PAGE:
Basketball

Golden State Warriors part-owner banned for pushing Toronto’s Kyle Lowry

Golden State Warriors part-owner Mark Stevens has been banned from attending NBA games for a year and fined $500,000 (£394,000) for pushing and swearing at Toronto Raptors point guard Kyle Lowry.

The incident occurred in game three of the NBA Finals in Oakland on Thursday, when Lowry fell into the courtside seats diving for a loose ball.

Billionaire Stevens apologised and said it was a “lapse in judgment”.

The Raptors won the game to take a 2-1 lead in the best-of-seven series.

Stevens was ejected from the game after the incident and Lowry later said he had been sworn at “multiple times”.

Lowry said it “made it even worse” when he found out Stevens’ role at the Warriors and said it “sucks” that the incident overshadowed their win.

“It’s not a good look for the ownership group they have,” said Lowry. “He shouldn’t be a part of our league, there’s just no place for that.”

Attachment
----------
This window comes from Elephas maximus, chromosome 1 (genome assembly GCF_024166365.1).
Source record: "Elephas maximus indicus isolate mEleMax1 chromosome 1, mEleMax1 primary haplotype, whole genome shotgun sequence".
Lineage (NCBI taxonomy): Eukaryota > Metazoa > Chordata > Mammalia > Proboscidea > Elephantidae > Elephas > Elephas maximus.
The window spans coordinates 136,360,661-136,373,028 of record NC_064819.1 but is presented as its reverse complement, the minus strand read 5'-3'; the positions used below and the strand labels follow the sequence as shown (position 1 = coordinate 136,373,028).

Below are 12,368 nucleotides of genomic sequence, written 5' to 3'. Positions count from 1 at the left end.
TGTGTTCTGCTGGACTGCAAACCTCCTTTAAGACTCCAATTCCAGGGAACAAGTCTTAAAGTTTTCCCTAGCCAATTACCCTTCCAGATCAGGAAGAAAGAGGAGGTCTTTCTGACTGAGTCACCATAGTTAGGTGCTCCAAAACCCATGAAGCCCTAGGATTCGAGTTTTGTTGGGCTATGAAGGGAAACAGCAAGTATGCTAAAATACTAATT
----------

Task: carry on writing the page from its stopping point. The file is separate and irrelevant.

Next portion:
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Stevens claimed he has “reached out” to try and apologise to Lowry, but the player said that has not happened, adding: “I don’t care to know him, he showed his true colours at the time.”

In a statement, the Warriors said they were “extremely disappointed” by their part-owner’s actions: “Stevens’ behaviour last night did not reflect the high standards we hope to exemplify as an organisation.”

Stevens is estimated to have a net worth of $2.3B by Forbes and the NBA says the ban is effective for the 2019-20 season.

“I take full responsibility for my actions and am embarrassed by what transpired,” he said. “I hope Mr Lowry and others impacted by this lapse in judgment understand the behaviour I demonstrated does not reflect the person I am or have been throughout my life.”

La Lakers star LeBron James addressed the issue on Instagram before the ban was announced: “There’s absolutely no place in our beautiful game for that at all.

“When you sit courtside you absolutely know what comes with being on the floor and if you don’t know it’s on the back on the ticket itself that states the guidelines.

“Being a fan, but more importantly part-owner of the Warriors, he knew exactly what he was doing – which was so uncalled for. He knew the rules more than just the average person sitting watching the game courtside.”

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